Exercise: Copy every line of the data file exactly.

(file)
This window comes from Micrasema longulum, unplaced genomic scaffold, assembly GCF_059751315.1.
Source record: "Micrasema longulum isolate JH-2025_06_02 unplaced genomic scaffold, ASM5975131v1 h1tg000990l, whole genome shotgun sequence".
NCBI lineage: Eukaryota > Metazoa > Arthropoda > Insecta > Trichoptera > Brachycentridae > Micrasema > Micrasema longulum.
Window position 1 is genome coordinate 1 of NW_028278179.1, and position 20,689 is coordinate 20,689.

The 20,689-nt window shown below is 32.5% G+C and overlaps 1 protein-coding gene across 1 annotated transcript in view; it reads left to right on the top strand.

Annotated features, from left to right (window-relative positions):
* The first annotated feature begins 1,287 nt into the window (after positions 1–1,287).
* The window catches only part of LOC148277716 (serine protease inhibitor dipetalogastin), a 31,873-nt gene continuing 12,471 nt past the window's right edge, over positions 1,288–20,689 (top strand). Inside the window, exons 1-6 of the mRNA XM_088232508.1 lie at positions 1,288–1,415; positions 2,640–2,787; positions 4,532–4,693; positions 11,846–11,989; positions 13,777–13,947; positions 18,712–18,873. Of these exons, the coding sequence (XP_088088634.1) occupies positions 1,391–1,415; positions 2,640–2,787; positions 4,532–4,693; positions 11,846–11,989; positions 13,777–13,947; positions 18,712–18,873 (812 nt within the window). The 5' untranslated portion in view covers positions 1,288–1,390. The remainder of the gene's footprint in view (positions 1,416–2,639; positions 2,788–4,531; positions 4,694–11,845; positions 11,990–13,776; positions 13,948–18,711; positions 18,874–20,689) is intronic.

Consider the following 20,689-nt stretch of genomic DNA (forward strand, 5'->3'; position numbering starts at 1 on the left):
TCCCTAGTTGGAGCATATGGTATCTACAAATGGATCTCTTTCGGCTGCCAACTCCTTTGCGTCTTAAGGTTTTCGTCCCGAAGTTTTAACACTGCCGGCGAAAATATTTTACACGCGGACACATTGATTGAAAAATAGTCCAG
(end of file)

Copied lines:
This window comes from Micrasema longulum, unplaced genomic scaffold, assembly GCF_059751315.1.
Source record: "Micrasema longulum isolate JH-2025_06_02 unplaced genomic scaffold, ASM5975131v1 h1tg000990l, whole genome shotgun sequence".
NCBI lineage: Eukaryota > Metazoa > Arthropoda > Insecta > Trichoptera > Brachycentridae > Micrasema > Micrasema longulum.
Window position 1 is genome coordinate 1 of NW_028278179.1, and position 20,689 is coordinate 20,689.

The 20,689-nt window shown below is 32.5% G+C and overlaps 1 protein-coding gene across 1 annotated transcript in view; it reads left to right on the top strand.

Annotated features, from left to right (window-relative positions):
* The first annotated feature begins 1,287 nt into the window (after positions 1–1,287).
* The window catches only part of LOC148277716 (serine protease inhibitor dipetalogastin), a 31,873-nt gene continuing 12,471 nt past the window's right edge, over positions 1,288–20,689 (top strand). Inside the window, exons 1-6 of the mRNA XM_088232508.1 lie at positions 1,288–1,415; positions 2,640–2,787; positions 4,532–4,693; positions 11,846–11,989; positions 13,777–13,947; positions 18,712–18,873. Of these exons, the coding sequence (XP_088088634.1) occupies positions 1,391–1,415; positions 2,640–2,787; positions 4,532–4,693; positions 11,846–11,989; positions 13,777–13,947; positions 18,712–18,873 (812 nt within the window). The 5' untranslated portion in view covers positions 1,288–1,390. The remainder of the gene's footprint in view (positions 1,416–2,639; positions 2,788–4,531; positions 4,694–11,845; positions 11,990–13,776; positions 13,948–18,711; positions 18,874–20,689) is intronic.

Consider the following 20,689-nt stretch of genomic DNA (forward strand, 5'->3'; position numbering starts at 1 on the left):
TCCCTAGTTGGAGCATATGGTATCTACAAATGGATCTCTTTCGGCTGCCAACTCCTTTGCGTCTTAAGGTTTTCGTCCCGAAGTTTTAACACTGCCGGCGAAAATATTTTACACGCGGACACATTGATTGAAAAATAGTCCAG